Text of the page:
Montrose was built in 1861 by Robert McGowan (1832-1894) and his new wife, Margaret Brooks (1828-1871).  Margaret was the daughter of Alfred Brooks (1802-1888), a wealthy landowner, and contrary to a popular local legend, Alfred Brooks did not build the house as a wedding present to Robert and Margaret, though Alfred did rescue the house from foreclosure twice and technically owned the home, which might explain the origin for the legend.  Like most other mansions on Salem Avenue, Montrose was constructed by famed local architect Spires Boling (1812-1880).

Margaret Brooks died during childbirth soon after the Civil War, and Robert McGowan sold the house in 1878 to Judge James T. Fant (1838-1895), a local lawyer and judge who lived in the house until his death.  In 1899, the home was purchased by Dr. Robert H. Peel (1832-1903).  Dr. Peel was a surgeon in the 19th Mississippi Regiment during the Civil War, and operated on both Confederate and Union soldiers at the battle of Manassas.  Dr. Peel’s original home, the county manor called Hickory Park, was destroyed during the Civil War.  Dr. Peel and his family lived at Montrose for many years, before they sold it to Sidney R. Crawford (1873-1944), a local merchant who owned Montrose until 1938, when Minnie Wooten Johnson, the widow of Jack Johnson, bought the house and carried out extensive renovations and restorations.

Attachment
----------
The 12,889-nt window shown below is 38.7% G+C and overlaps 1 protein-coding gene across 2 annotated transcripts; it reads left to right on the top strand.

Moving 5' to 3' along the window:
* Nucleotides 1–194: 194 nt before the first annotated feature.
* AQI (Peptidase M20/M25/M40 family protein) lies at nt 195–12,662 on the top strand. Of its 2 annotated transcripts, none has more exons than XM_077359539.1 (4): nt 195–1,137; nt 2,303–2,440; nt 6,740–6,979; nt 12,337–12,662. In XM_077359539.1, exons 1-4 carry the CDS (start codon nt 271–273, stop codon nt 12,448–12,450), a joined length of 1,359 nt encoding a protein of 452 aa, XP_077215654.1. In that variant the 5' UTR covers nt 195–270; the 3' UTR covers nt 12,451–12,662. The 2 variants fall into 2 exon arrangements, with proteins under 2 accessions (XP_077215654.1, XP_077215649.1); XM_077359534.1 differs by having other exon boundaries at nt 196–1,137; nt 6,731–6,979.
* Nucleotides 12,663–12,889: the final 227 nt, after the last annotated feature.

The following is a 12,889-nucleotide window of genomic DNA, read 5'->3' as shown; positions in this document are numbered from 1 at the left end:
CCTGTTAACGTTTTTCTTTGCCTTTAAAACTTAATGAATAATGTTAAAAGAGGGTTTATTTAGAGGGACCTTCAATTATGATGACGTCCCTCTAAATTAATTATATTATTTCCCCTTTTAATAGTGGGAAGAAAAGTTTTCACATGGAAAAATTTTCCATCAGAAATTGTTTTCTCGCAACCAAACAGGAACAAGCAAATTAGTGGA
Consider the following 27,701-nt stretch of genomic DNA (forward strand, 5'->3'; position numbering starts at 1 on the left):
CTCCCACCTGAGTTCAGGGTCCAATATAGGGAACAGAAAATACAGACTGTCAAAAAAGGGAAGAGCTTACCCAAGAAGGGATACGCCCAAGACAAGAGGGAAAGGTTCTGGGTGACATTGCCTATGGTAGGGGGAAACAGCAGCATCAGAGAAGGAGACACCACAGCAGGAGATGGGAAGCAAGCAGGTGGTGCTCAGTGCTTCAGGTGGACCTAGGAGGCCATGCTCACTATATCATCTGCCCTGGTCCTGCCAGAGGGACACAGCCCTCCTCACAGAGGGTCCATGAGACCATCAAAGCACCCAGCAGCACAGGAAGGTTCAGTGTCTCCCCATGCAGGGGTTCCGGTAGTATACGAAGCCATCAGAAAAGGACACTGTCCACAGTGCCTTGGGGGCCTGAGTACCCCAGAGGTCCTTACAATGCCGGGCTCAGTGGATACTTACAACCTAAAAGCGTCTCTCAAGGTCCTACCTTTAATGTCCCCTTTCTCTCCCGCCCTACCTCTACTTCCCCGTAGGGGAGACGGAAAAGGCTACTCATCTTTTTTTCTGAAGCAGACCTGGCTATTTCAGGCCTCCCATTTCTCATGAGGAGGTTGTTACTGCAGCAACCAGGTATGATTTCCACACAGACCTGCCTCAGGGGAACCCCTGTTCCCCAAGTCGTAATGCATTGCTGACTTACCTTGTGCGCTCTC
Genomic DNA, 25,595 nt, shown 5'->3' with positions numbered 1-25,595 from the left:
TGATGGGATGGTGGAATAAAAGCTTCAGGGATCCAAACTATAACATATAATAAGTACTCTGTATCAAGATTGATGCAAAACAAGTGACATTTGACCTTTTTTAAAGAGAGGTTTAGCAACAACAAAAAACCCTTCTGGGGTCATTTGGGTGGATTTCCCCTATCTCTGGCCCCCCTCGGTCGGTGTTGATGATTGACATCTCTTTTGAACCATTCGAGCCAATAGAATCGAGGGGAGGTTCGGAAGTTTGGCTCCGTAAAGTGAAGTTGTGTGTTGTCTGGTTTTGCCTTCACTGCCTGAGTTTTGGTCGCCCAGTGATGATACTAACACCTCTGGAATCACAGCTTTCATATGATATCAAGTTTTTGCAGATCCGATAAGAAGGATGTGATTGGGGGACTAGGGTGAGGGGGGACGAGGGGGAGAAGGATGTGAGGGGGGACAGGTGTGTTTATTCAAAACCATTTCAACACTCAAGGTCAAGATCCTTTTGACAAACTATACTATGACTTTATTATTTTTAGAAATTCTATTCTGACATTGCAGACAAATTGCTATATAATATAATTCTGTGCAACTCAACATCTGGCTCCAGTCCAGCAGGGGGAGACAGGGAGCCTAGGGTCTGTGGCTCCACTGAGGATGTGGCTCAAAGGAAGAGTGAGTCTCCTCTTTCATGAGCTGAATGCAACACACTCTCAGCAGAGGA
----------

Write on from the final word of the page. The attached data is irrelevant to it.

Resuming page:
Upon Minnie’s death in 1962, she willed the completely restored and furnished Montrose to the City of Holly Springs.  Since that time, the Holly Springs Garden Club has maintained the property and grounds.  Every Spring, the Garden Club uses the home as its headquarters during Pilgrimage, and the mansion remains one of the more popular wedding and reception destinations in Marshall County.

Montrose is a two-story flanking-gable brick Greek Revival mansion, with a monumental tetrastyle portico, cast iron Corinthian columns, a lunette window in the pediment, cast-iron window lintels, and an entrance framed by sidelights and a transom.  Interior features of the house include a spiral stairway, marble mantel pieces, parquet floors and ornate ceiling medallions.  At one point, Montrose had an octagonal sewing room on the front east side (which can be seen in the above historic photograph), but this was removed in a subsequent renovation.

6 thoughts

  1. Interesting that you say Alfred Brooks did not build it. My family was always told he did build it for Margaret and Robert McGowan, who were the grandparents of my grandfather Robert McGowan Good.

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    1. It’s part of the lore of the house that Alfred Brooks built the house for his daughter and son-in-law as a wedding gift, but a quick look at the deeds show this isn’t the case. In fact, Brooks purchased the house after McGowan lost the home in foreclosure. Not quite as romantic, but Brooks was still a good father in law!

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      1. Unless of course he supplied the funds/built it but put the deed in their name to start with. 😉 Either way, he seemed to be a good father in law.

        Interesting side not about him, he is listed in the 1860 census as one of the largest slave owners in the county, but he himself is listed on the non-white portion of the census.

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